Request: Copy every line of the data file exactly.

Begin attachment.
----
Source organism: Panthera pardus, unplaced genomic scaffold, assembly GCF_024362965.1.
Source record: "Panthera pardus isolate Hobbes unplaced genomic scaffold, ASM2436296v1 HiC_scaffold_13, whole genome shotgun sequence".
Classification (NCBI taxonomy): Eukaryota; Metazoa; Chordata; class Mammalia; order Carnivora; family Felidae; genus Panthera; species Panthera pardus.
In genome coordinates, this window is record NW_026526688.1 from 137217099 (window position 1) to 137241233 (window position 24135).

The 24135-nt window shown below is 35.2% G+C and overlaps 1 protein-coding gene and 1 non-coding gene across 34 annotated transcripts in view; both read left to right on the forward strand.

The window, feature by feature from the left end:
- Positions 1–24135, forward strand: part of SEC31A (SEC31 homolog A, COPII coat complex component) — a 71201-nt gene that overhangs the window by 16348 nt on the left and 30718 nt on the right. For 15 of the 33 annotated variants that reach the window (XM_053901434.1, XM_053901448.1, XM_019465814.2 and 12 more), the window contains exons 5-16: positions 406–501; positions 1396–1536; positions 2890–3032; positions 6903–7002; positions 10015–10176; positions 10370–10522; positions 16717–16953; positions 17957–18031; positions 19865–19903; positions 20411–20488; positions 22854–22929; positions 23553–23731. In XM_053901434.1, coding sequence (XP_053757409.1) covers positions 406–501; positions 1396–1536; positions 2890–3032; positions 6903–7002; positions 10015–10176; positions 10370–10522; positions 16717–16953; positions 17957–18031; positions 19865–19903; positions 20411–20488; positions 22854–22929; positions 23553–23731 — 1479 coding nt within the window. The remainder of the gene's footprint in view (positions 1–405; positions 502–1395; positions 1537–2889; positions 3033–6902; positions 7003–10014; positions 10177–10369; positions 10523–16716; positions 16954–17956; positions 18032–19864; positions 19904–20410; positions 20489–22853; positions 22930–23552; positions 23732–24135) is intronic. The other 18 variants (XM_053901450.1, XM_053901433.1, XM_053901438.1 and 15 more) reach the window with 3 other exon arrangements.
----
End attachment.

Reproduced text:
Source organism: Panthera pardus, unplaced genomic scaffold, assembly GCF_024362965.1.
Source record: "Panthera pardus isolate Hobbes unplaced genomic scaffold, ASM2436296v1 HiC_scaffold_13, whole genome shotgun sequence".
Classification (NCBI taxonomy): Eukaryota; Metazoa; Chordata; class Mammalia; order Carnivora; family Felidae; genus Panthera; species Panthera pardus.
In genome coordinates, this window is record NW_026526688.1 from 137217099 (window position 1) to 137241233 (window position 24135).

The 24135-nt window shown below is 35.2% G+C and overlaps 1 protein-coding gene and 1 non-coding gene across 34 annotated transcripts in view; both read left to right on the forward strand.

The window, feature by feature from the left end:
- Positions 1–24135, forward strand: part of SEC31A (SEC31 homolog A, COPII coat complex component) — a 71201-nt gene that overhangs the window by 16348 nt on the left and 30718 nt on the right. For 15 of the 33 annotated variants that reach the window (XM_053901434.1, XM_053901448.1, XM_019465814.2 and 12 more), the window contains exons 5-16: positions 406–501; positions 1396–1536; positions 2890–3032; positions 6903–7002; positions 10015–10176; positions 10370–10522; positions 16717–16953; positions 17957–18031; positions 19865–19903; positions 20411–20488; positions 22854–22929; positions 23553–23731. In XM_053901434.1, coding sequence (XP_053757409.1) covers positions 406–501; positions 1396–1536; positions 2890–3032; positions 6903–7002; positions 10015–10176; positions 10370–10522; positions 16717–16953; positions 17957–18031; positions 19865–19903; positions 20411–20488; positions 22854–22929; positions 23553–23731 — 1479 coding nt within the window. The remainder of the gene's footprint in view (positions 1–405; positions 502–1395; positions 1537–2889; positions 3033–6902; positions 7003–10014; positions 10177–10369; positions 10523–16716; positions 16954–17956; positions 18032–19864; positions 19904–20410; positions 20489–22853; positions 22930–23552; positions 23732–24135) is intronic. The other 18 variants (XM_053901450.1, XM_053901433.1, XM_053901438.1 and 15 more) reach the window with 3 other exon arrangements.